Maine Real Estate Insider
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  November 04, 2014  
     
  Fired for being Canadian?!? That's OUTRAGEOUS!
By Tony Payne, Clark Insurance
 
     
 

An employee, alleging he was fired for being Canadian, took his employer to the Maine Human Rights Commission to contest his dismissal. The case fell flat when the employer produced a file that documented persistent and well-communicated short-comings in the employee’s job performance. The allegation really lost steam, though, when it also was revealed that the employer, himself, was a Canadian.

At the 2104 Annual Employment Practices briefing, hosted by Pro Search and Clark Insurance, featuring Gregg Frame of Taylor, McCormack and Frame, a variety of cases were used to illustrate practical approaches to successful personnel management.

What does this have to do with the real estate development? Activity in the sector has been growing as have new hires. Too often, employers get so focused on their business (a pending deal) that employee management can slip. It also is a business that is prone to lay-offs when hard times arrive.

That’s why Frame opened his remarks by admonishing his audience that Maine’s employment-at-will statute comes with a big “EXCEPT….” disclaimer. The exceptions are that if an employee falls into a protected class, employers cannot simply act with impunity – they need to have a sound and well-documented business reason for their actions. To illustrate his point, Frame polled the large room of participants and determined that everyone fell into some protected class whether due to age, gender, nationality, religion, sexual orientation, etc.

The laws are in place for a good reason. Employees should be judged on performance and not for characteristics over which they have no control.

Employees who take their employer to the Maine Human Rights Commission often do so because their termination or disciplinary action has come as a surprise. “I’ve always had good reviews!” “Everyone does exactly what you’ve singled me out for.” “Hey, you’re picking on me because I’m (fill in the blank of a protected class).”

Where employers get themselves in trouble is when they or a supervisor have not been consistent and clear about the employee’s job performance or the financial condition of the company in the case of potential layoffs.

Frame offered a number of steps that can keep both employees and employers out of conflict:

1)      Review and deliver an employee handbook that clearly states job performance expectations: showing up for work, absences, vacation time, harassment prohibitions, reporting requirements, etc.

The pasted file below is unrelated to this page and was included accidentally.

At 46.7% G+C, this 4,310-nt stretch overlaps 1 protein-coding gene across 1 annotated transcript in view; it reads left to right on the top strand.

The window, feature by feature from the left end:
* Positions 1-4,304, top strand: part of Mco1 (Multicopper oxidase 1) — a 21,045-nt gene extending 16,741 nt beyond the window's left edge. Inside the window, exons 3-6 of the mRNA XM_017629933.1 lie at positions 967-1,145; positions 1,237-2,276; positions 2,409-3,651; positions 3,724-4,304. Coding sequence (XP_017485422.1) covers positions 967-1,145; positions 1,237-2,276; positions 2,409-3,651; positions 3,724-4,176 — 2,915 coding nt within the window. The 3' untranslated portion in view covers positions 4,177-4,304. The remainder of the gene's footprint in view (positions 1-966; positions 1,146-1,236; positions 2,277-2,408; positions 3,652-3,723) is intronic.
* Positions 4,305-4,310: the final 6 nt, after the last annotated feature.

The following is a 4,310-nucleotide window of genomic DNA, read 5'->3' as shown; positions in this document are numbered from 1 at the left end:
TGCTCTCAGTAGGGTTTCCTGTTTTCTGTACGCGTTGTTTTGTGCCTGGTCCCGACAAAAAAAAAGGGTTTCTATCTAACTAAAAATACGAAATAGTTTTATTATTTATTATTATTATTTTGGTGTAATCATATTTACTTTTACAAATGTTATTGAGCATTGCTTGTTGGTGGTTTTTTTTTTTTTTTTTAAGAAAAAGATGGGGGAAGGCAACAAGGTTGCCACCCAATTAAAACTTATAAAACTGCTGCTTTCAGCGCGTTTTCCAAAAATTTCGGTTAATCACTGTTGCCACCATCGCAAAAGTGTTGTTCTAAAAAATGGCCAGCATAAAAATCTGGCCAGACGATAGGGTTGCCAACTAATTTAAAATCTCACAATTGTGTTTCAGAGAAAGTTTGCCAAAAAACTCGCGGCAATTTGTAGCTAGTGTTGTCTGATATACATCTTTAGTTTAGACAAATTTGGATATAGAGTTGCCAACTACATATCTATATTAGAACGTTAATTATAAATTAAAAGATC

2)      Post all required workplace notices whether there is one employee or one hundred. It's helpful to employees and regulators see it as an indicator of employer responsibility.

3)      Have employees conduct a self-assessment periodically to help determine their self-perception versus job performance expectations.

4)      Be sure all supervisors are regularly trained and understand that ignoring prohibited workplace behavior is unacceptable (e.g. bullying, harassment, substance abuse, etc.)

5)      Use annual performance reviews to also review the employee handbook. It eliminates someone saying, “I’ve never heard that before.”

6)      Address unacceptable behavior quickly with an objective of improving performance. Not only will it keep people on track but it will let other employees know you manage consistently and impartially.

7)      Be sure that employees sign that they have read and understood the employee handbook and also any disciplinary document that ends up in their file.

In the case of termination, if the decision is final, make the meeting brief and do it in the company of a third party such as a supervisor or other staff member. Frame said the third party should not speak but rather simply be present and taking notes. Should anyone fear a violent reaction to a dismissal, requesting a police presence is a good idea. Safety comes first.

Frame estimated that defending an allegation taken to the Maine Human Rights Commission would cost between $5,000 and $20,000 in legal fees. If taken to court, legal fees can range from $20,000 to $60,000 not including any financial judgments that may be rendered. Those costs can be greatly reduced by solid documentation and fair employment practices.

Gratefully, there is insurance coverage known as Employment Practices Liability Insurance. A discussion with us will help determine the extent of coverage that is best for the employer.

Finally, Frame said there are occasions when he has advised clients to simply pay up when their mismanagement is irrefutable. Claiming one’s actions are justified simply because the employee is considered a horse’s rear end just doesn’t fly. Worse yet, if the employer has in fact discriminated against the employee, the law provides a justifiable and reasonable remedy to protect people from abuse and capricious decisions.